When BMW decided to shove their 3.0-litre turbocharged N55 straight-6 into their smallest car, the 1 Series, it seemed like a match made in….well, it was a brilliant idea. It started with the E87 hatch, quickly making it a contender against the Ford Focus RS of the time as well as the Volkswagen Golf R(32).
After the excellent but limited run 1M Coupe, the 3/5-door configuration gained more notoriety with the subsequent F10 1 Series - a generally more well received design and a more capable chassis with the same engine tuned to produce 235kW and, of course, rear-wheel drive. Dubbed the M135i and in many markets undercutting some more powerful competitors such as the Audi RS3 and Mercedes-AMG A45, it was coveted by both the media and the average petrolhead as a performance bargain, especially considering how good it was to drive.
That was circa 2012, and a full 6 years on the formula hasn’t changed all that much with the facelifted 1 Series and its flagship, the M140i, but that staying power belies a pregnant reckoning. Those same enthusiasts' apprehension in the upcoming replacement for the F20 is quite founded, it’s been known for some time that BMW intends to align the 1 Series with the MINI and its UKL platform, or rather its successor, (FAAR) Frontantriebsarchitektur. Crucially, it necessitates transversely mounted engines and front wheel drive.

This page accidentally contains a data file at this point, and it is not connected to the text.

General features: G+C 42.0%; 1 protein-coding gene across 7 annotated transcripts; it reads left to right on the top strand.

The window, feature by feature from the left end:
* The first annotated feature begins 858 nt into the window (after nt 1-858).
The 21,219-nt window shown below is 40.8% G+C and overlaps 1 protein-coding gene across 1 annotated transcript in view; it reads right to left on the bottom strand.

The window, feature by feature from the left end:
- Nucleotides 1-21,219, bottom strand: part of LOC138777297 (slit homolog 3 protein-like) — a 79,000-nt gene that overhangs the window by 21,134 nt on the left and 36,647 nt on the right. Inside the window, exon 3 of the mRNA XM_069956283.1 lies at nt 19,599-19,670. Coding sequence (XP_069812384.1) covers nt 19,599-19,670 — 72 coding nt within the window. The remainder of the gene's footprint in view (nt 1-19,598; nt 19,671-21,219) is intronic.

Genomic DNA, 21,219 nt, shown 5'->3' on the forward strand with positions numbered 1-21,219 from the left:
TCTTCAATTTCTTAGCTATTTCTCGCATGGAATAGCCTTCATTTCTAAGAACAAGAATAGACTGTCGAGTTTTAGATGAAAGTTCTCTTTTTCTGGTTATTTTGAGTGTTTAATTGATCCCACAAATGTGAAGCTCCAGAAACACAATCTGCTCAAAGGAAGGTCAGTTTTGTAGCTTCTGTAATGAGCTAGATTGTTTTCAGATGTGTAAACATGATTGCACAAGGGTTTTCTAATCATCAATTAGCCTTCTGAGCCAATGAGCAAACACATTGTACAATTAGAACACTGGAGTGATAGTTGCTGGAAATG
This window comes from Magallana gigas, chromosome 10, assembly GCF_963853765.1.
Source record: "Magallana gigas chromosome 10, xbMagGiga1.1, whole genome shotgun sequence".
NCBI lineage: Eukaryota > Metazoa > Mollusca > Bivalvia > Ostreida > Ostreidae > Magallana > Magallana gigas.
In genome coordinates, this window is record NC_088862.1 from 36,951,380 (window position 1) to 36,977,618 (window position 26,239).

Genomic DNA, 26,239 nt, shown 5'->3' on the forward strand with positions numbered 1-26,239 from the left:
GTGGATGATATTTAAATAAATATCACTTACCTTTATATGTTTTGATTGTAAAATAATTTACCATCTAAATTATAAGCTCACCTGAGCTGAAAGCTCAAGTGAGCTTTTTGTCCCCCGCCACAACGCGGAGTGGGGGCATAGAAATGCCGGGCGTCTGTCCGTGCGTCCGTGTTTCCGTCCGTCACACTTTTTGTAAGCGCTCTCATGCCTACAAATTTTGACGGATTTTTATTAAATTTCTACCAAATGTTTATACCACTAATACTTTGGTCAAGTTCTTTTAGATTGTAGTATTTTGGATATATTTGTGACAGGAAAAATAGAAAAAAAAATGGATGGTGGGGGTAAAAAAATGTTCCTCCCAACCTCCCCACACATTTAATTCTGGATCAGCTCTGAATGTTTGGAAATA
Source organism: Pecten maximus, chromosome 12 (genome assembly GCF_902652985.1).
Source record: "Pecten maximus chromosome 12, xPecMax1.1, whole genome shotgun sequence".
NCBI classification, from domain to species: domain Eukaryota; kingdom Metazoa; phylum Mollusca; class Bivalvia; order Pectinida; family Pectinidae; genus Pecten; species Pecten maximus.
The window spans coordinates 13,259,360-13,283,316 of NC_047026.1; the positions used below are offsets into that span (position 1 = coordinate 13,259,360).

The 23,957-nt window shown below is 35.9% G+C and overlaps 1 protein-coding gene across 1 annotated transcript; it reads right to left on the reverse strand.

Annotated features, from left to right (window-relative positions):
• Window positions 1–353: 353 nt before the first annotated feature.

The Munich automaker clearly sees the unique place its M-branded 1 Series has in the market, but despite this is proceeding with the FWD-ification of the model line. This has its advantages, of course, but none of them pertain to advancing the existing M140i as a product.
The third-generation 1 Series will likely be a more advanced and rounded vehicle for the majority of buyers, but it will inevitably change the nature of the high performance BMW hatch. In essence, it will more closely reflect the Mercedes-AMG A45, Audi RS3, and Ford Focus RS as they will both share a very key attribute: a four-cylinder turbo engine with all-wheel drive.
Unlike the current 1 Series which has power sent to the rear wheels first and only then, in those with xDrive specification, uses a transaxle to shove drive to the front wheels where grip is deemed necessary, its replacement will use a reversed configuration.
For 2019, according to Autocar, the range-topping 1 Series will reportedly be called the M130iX, with the X denoting its reliance on all-wheel drive as a standard feature, an unfortunate side effect of a transversely-mounted engine mounted directly above the front axle. The likely candidate here is a modified version of the B48 turbocharged four-cylinder petrol that’s widely used in BMWs today, heavily boosted to a level comparable to today’s M140i.
It would also need to remain competitive with the next-generation AMG A45, which is rumoured to have its output reach 300kW from an equal displacement of just 2.0-litres. With BMW’s collected know-how as well as the weight savings garnered from a more materially managed structure and more efficient packaging, the upcoming hot 1 Series will likely outperform its predecessor by metrics and lap times, but will it prove as involving behind the wheel?
However, despite the next-generation 1 Series due to make its debut in 2019, the range will be fleshed out with the more typical variants of Sport, Luxury, and M Sport grades first before a more honed M Performance version comes into play. This is expected to happen around 2020.